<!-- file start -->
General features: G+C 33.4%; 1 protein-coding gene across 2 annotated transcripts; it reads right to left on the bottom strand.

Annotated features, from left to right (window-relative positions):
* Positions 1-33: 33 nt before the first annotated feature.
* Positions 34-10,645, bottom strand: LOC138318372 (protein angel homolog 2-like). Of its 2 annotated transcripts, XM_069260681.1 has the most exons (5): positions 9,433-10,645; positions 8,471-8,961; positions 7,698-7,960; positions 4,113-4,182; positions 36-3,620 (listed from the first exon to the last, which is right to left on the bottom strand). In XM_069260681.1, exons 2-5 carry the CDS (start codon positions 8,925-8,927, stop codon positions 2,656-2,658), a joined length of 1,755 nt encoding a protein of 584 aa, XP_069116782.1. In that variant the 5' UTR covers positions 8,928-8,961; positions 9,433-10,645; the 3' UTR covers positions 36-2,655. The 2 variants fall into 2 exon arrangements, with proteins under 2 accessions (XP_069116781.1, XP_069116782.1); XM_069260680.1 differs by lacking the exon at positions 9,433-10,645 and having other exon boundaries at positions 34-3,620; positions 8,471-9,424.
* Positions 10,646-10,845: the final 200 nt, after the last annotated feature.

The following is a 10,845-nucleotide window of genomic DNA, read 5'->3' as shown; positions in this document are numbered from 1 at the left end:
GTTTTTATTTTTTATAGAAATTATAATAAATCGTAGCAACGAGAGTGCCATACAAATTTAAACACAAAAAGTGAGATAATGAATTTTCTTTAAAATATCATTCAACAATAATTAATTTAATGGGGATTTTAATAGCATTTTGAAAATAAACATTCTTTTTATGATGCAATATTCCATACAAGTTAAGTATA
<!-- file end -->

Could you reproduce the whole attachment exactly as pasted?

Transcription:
General features: G+C 33.4%; 1 protein-coding gene across 2 annotated transcripts; it reads right to left on the bottom strand.

Annotated features, from left to right (window-relative positions):
* Positions 1-33: 33 nt before the first annotated feature.
* Positions 34-10,645, bottom strand: LOC138318372 (protein angel homolog 2-like). Of its 2 annotated transcripts, XM_069260681.1 has the most exons (5): positions 9,433-10,645; positions 8,471-8,961; positions 7,698-7,960; positions 4,113-4,182; positions 36-3,620 (listed from the first exon to the last, which is right to left on the bottom strand). In XM_069260681.1, exons 2-5 carry the CDS (start codon positions 8,925-8,927, stop codon positions 2,656-2,658), a joined length of 1,755 nt encoding a protein of 584 aa, XP_069116782.1. In that variant the 5' UTR covers positions 8,928-8,961; positions 9,433-10,645; the 3' UTR covers positions 36-2,655. The 2 variants fall into 2 exon arrangements, with proteins under 2 accessions (XP_069116781.1, XP_069116782.1); XM_069260680.1 differs by lacking the exon at positions 9,433-10,645 and having other exon boundaries at positions 34-3,620; positions 8,471-9,424.
* Positions 10,646-10,845: the final 200 nt, after the last annotated feature.

The following is a 10,845-nucleotide window of genomic DNA, read 5'->3' as shown; positions in this document are numbered from 1 at the left end:
GTTTTTATTTTTTATAGAAATTATAATAAATCGTAGCAACGAGAGTGCCATACAAATTTAAACACAAAAAGTGAGATAATGAATTTTCTTTAAAATATCATTCAACAATAATTAATTTAATGGGGATTTTAATAGCATTTTGAAAATAAACATTCTTTTTATGATGCAATATTCCATACAAGTTAAGTATA